New programme aims to protect Pacific sharks and preserve cultural heritage

The great white shark (Carcharodon carcharias) lives in most cool coastal waters around the world. The great white is the largest predatory fish on Earth and can grow up to an average of 4.6 metres in length. The IUCN Red List of Endangered Species lists the great white as Threatened.  © Wildlife Pictures/Jêrome Mallefet / WWF.

Samoa (September 2) – A programme to support Pacific Island governments in managing and conserving their shark and ray populations was launched at the Third International Conference of the United Nations Small Island Developing States in Apia, Samoa.

The Pacific Shark Heritage Programme, an initiative that will ensure that shark and ray species are managed under viable long-term strategies in Pacific waters, is a joint effort by the Worldwide Fund for Nature (WWF) and TRAFFIC, the wildlife trade monitoring organisation. The aim of the Programme is to work with governments throughout the Pacific region to assist them in sustainably managing their shark and ray populations while safeguarding cultural history of the Pacific Island nations.

In officiating over the launch, Michael Donoghue, Threatened & Migratory Species Adviser of the Secretariat of the Pacific Regional Environment Programme, highlighted that the Pacific Shark Heritage Programme will offer practical solutions and assistance to both fisheries management and shark-based eco-tourism by developing truly sustainable strategies. This will ensure that Pacific Island nations and communities benefit from careful stewardship of their natural resources. Mr Donoghue stated: “SPREP is delighted to be partnering with WWF in this initiative. We have become increasingly concerned at the rapid decline in the abundance of many species of sharks and rays in the Pacific Islands region. SPREP believes fisheries management agencies must give this issue a higher priority. Sharks are a vital component of both pelagic and coastal ecosystems, and their over-exploitation has disrupted trophic relationships and affected these ecosystems in a multitude of ways,  SPREP has been working with CITES and the Convention for Migratory Species (CMS) to promote conservation measures. The CMS focal point for Oceania, Fiji, has just proposed the listing of 10 species of rays on the CMS Appendices, which SPREP is supporting. We urgently need to convince fishing nations that the short-term gains from shark fins are heavily outweighed by the long-term damage caused. We shall be exploring all avenues with WWF and other partners to try to restore the balance.”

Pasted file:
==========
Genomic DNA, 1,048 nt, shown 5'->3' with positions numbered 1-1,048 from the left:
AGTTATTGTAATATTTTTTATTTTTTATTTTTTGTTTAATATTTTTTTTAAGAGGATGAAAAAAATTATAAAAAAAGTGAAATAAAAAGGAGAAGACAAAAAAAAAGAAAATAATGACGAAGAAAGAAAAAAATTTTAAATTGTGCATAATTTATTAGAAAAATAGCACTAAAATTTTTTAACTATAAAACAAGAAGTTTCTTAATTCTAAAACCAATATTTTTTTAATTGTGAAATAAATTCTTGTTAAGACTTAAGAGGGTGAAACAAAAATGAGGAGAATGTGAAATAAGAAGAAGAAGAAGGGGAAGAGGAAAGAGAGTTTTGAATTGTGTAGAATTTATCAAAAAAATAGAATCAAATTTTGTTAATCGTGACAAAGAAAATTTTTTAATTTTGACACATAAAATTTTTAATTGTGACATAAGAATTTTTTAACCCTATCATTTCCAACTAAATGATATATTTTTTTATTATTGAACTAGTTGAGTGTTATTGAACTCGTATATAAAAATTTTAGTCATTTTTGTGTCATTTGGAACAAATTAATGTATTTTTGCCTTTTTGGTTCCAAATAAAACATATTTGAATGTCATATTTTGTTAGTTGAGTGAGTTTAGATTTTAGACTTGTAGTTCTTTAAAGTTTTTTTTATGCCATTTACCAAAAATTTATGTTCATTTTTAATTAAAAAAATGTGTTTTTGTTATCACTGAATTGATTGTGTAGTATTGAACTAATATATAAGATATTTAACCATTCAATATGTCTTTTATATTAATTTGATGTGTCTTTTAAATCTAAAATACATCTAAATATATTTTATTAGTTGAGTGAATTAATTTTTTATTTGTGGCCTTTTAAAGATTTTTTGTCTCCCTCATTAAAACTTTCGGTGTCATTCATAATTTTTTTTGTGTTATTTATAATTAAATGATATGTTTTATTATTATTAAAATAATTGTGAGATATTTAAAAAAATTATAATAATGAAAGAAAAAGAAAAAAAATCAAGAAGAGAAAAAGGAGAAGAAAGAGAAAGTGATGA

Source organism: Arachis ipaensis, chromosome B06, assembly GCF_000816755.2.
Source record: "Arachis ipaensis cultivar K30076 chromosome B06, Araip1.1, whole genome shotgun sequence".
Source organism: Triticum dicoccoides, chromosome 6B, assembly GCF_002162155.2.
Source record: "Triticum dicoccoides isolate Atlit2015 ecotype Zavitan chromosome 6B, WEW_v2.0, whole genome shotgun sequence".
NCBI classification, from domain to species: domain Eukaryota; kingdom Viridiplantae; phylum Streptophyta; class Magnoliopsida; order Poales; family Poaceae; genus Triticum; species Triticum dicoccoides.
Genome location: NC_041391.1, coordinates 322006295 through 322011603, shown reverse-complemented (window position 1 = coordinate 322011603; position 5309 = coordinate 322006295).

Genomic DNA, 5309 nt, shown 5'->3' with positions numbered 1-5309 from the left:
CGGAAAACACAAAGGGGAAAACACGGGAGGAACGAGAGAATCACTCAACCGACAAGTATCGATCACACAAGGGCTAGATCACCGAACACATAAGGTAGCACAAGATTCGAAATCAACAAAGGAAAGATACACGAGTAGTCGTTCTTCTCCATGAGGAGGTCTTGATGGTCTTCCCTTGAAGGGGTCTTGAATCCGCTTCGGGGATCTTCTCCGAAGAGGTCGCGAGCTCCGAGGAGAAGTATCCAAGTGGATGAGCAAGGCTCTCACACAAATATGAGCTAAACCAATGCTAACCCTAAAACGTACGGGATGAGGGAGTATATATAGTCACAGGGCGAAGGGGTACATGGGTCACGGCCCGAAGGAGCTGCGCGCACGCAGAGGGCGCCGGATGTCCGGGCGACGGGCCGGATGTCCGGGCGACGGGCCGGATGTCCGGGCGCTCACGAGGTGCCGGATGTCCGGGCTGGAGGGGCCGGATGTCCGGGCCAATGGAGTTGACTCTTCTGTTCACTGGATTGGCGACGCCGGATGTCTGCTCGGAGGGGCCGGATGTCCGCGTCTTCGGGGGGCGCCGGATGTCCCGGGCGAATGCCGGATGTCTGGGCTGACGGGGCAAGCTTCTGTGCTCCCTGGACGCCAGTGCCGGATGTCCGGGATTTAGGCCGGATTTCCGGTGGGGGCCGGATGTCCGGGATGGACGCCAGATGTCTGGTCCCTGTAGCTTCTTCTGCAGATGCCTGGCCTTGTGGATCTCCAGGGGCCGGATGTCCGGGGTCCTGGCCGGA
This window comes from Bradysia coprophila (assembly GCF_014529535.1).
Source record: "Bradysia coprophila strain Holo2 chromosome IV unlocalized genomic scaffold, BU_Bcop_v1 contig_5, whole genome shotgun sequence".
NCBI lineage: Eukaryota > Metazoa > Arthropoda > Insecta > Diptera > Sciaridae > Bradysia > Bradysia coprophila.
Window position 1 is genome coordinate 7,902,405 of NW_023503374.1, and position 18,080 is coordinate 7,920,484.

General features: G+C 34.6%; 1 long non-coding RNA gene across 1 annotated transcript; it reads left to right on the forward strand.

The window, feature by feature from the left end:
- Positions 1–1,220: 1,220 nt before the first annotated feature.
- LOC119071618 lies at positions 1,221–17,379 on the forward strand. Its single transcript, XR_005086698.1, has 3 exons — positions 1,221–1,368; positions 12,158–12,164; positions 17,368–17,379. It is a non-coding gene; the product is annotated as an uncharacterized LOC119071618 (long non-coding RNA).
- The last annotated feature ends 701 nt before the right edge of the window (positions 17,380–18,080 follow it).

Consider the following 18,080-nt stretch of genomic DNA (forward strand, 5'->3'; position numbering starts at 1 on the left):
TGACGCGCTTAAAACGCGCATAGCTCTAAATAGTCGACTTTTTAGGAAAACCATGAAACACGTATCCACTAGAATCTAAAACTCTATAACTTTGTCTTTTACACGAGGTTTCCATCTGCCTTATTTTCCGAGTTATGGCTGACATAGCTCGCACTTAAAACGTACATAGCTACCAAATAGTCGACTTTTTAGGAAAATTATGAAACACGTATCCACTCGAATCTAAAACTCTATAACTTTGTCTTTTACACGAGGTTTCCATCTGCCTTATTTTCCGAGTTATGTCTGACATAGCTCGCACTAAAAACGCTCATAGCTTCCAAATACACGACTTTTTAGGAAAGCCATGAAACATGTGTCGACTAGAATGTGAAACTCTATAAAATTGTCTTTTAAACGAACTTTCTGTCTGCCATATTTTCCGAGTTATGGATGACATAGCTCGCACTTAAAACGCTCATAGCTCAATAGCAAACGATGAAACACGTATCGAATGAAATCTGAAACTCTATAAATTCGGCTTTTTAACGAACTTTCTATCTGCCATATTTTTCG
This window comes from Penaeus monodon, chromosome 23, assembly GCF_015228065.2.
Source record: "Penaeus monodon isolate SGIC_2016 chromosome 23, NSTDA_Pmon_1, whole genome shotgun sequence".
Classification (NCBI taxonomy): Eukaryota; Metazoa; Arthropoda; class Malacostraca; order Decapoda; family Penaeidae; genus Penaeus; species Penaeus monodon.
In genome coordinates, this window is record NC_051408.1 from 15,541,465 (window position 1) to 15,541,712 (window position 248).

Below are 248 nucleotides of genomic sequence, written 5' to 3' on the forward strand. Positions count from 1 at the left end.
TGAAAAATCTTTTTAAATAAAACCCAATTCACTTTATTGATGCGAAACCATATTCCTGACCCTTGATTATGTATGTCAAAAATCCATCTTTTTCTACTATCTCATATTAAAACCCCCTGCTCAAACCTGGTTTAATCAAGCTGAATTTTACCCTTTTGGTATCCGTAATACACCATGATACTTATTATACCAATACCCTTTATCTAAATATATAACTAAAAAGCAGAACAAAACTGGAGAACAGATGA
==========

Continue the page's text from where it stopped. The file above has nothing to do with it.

The programme will produce replicable and practical ways to evaluate shark and ray populations which will help in developing long-term management strategies for these iconic species.

Another key goal of this initiative is to protect the traditional maritime histories of the many diverse island communities throughout the region. Ian Campbell from WWF’s Global Shark team, who launched the Programme said: